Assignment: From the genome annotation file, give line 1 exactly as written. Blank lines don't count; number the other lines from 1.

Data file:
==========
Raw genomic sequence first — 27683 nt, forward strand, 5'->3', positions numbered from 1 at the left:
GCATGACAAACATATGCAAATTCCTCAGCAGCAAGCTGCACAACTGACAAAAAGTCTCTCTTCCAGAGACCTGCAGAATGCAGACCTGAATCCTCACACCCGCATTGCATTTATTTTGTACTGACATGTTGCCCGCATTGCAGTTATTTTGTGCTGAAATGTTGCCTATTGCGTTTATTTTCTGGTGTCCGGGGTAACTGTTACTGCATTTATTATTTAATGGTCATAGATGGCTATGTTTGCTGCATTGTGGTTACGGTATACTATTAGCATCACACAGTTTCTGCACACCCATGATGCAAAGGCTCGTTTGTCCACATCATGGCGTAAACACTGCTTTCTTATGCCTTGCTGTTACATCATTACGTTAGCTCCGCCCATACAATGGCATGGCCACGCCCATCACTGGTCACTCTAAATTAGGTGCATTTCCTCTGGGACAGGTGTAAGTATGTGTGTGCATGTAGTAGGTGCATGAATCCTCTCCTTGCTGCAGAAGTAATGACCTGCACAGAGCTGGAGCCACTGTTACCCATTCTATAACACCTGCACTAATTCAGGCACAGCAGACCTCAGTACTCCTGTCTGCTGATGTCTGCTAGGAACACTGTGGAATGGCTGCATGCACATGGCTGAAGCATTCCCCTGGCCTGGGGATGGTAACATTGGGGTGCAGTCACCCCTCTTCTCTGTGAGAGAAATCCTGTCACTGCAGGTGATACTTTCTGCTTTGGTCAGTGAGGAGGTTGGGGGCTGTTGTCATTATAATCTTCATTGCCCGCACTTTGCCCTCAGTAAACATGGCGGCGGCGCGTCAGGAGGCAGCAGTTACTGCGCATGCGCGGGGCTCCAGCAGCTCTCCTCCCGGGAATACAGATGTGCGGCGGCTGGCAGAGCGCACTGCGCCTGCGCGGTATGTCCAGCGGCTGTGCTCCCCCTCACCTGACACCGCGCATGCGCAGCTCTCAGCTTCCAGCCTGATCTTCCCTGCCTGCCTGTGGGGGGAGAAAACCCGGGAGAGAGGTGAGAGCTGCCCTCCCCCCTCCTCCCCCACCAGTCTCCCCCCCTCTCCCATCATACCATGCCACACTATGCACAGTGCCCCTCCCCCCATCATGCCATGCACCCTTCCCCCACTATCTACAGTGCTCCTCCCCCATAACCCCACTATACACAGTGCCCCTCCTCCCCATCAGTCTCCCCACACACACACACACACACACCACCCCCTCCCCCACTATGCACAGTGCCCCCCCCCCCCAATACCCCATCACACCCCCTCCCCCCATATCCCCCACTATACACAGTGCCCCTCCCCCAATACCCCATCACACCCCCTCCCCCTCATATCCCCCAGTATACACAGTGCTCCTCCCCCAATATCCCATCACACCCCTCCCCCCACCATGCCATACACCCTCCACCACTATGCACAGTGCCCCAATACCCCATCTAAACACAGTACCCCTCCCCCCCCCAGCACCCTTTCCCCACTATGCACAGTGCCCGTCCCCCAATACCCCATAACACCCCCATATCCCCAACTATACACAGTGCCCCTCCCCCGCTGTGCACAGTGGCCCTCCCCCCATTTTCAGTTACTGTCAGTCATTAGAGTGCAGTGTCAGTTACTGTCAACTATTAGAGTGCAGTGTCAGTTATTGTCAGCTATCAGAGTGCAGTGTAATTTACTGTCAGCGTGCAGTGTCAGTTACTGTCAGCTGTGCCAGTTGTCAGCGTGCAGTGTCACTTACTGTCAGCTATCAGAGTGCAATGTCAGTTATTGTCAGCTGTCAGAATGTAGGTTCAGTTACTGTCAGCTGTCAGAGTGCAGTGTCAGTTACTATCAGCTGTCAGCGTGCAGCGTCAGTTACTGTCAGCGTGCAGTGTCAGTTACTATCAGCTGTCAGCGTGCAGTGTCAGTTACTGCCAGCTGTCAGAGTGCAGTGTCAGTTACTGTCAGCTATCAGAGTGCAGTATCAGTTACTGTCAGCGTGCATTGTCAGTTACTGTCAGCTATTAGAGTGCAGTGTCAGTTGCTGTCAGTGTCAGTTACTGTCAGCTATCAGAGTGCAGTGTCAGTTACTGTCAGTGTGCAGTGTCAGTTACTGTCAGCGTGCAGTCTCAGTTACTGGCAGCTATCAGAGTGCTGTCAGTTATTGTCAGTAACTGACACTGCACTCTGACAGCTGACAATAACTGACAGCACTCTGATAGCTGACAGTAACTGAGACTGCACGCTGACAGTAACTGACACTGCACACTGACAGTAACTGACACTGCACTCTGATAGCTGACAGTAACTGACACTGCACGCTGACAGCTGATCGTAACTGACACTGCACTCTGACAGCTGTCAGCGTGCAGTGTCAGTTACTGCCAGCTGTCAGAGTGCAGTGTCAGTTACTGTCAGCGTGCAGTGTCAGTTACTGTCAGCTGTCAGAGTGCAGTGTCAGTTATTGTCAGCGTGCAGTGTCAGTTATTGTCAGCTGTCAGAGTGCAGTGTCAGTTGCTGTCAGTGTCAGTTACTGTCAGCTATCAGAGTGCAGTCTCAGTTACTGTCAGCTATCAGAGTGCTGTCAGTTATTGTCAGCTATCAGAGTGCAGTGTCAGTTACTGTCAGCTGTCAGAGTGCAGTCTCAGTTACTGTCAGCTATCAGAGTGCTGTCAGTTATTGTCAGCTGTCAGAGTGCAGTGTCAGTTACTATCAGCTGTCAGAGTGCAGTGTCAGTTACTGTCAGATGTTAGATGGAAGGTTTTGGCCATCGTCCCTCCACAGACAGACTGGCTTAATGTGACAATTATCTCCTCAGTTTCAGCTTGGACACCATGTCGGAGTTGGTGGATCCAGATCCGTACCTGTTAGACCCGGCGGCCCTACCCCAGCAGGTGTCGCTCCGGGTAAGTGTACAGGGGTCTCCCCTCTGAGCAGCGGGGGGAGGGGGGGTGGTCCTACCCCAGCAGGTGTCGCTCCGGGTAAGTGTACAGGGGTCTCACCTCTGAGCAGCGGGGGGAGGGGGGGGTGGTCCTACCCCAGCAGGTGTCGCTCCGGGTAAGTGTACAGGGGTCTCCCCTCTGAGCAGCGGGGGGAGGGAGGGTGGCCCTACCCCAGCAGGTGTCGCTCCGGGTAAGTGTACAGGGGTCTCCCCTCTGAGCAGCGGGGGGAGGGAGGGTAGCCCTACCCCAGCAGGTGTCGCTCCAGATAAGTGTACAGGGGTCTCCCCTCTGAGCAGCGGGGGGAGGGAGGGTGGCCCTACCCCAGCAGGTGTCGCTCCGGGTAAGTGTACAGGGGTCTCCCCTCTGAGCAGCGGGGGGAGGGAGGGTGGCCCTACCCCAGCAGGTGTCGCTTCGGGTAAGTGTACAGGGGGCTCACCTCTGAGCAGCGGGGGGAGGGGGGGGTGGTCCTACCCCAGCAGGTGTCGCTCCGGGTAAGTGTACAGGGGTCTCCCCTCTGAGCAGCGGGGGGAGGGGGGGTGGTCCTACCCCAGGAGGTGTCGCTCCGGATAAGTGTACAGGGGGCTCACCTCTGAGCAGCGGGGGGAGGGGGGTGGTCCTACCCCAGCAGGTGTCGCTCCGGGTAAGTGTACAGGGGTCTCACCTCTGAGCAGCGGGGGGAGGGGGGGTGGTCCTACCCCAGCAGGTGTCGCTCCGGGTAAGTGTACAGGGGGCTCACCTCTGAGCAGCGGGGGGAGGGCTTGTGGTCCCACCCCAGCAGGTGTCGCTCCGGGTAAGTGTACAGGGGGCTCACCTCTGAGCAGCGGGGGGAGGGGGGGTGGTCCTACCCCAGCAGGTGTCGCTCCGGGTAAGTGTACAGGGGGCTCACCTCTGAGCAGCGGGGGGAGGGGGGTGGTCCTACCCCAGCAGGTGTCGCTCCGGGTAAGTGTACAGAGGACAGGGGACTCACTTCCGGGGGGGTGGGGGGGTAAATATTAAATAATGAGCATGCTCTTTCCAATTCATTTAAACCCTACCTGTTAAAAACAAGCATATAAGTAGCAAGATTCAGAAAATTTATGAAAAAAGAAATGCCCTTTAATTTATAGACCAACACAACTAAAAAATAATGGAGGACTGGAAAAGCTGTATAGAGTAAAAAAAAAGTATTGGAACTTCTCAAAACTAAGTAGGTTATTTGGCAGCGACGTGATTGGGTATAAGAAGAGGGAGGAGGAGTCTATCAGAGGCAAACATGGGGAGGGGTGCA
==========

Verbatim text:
Raw genomic sequence first — 27683 nt, forward strand, 5'->3', positions numbered from 1 at the left: